In the weeks before it collapsed, Lehman Brothers Holdings Inc. went to great lengths to conceal how fast it was careening toward the financial precipice.
The ailing securities firm quietly tapped the European Central Bank and the Federal Reserve as financial lifelines. On Sept. 10, one day after Lehman executives calculated the firm needed at least $3 billion in fresh capital, the firm assured investors on a conference call it needed no new capital at all. Lehman said its massive real-estate portfolio was valued properly, but Wall Street executives who have seen it say it was overvalued by more than $10 billion. As hedge-fund clients began yanking their money from Lehman, the firm assured them it was on solid financial footing.
On Sept. 11, J.P. Morgan Chase & Co. effectively ended Lehman's campaign to appear strong. In its capacity as a middleman between Lehman and its clients, J.P. Morgan knew more about Lehman's predicament than most outsiders, and it didn't like what it saw. J.P. Morgan demanded from Lehman $5 billion in additional collateral -- easy-to-sell securities to cover lending positions that J.P. Morgan's clients had with Lehman -- repeating an unmet request from a week earlier, people familiar with the situation say.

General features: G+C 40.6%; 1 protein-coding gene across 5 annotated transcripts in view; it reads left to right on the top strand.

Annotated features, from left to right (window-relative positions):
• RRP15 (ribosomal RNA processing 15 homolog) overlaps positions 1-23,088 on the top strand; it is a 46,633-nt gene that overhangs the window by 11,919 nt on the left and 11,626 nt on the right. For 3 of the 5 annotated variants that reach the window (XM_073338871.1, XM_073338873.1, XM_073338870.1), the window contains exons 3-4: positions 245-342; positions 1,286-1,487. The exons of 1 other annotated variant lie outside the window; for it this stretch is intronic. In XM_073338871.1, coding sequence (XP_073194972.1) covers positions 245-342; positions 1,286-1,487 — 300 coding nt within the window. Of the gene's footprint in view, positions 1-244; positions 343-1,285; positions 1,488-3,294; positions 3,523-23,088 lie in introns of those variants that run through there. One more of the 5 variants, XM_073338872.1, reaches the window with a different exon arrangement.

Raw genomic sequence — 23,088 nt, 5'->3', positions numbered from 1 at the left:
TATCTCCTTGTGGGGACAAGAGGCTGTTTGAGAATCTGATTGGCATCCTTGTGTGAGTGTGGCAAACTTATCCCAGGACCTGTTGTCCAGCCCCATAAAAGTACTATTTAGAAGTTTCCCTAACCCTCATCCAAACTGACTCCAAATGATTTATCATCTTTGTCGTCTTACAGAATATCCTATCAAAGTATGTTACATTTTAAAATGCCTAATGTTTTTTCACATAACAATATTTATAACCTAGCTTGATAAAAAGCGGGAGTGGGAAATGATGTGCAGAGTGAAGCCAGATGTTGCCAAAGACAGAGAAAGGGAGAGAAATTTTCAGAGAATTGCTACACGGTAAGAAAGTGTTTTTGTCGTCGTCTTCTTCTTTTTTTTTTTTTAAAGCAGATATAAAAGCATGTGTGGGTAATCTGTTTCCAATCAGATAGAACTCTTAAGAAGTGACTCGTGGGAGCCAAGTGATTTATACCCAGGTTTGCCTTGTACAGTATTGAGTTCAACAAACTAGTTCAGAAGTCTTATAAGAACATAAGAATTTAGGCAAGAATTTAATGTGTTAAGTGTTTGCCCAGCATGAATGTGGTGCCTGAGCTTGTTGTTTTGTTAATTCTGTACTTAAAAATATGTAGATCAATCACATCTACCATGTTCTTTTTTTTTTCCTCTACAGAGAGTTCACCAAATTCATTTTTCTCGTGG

It was a knockout blow. That $5 billion collateral call, coupled with a huge outflow of money from Lehman's hedge-fund clients, so weakened the 158-year-old Wall Street firm that it sought Chapter 11 bankruptcy protection four days later.
The worst thing a bank can do is have people lose confidence in it. At one point, Lehman said its Level 3 assets were up 9% while the stock market was down 10%. When people called fouled, the bank got mad at the messengers. That’s a sign right there that things aren’t going well.
Ultimately, a bank’s product is trust. That’s what they sell. So a bank in trouble has to exude confidence even though it may be crumbling internally. If you look weak, clients will abandon you and you’ll become weak.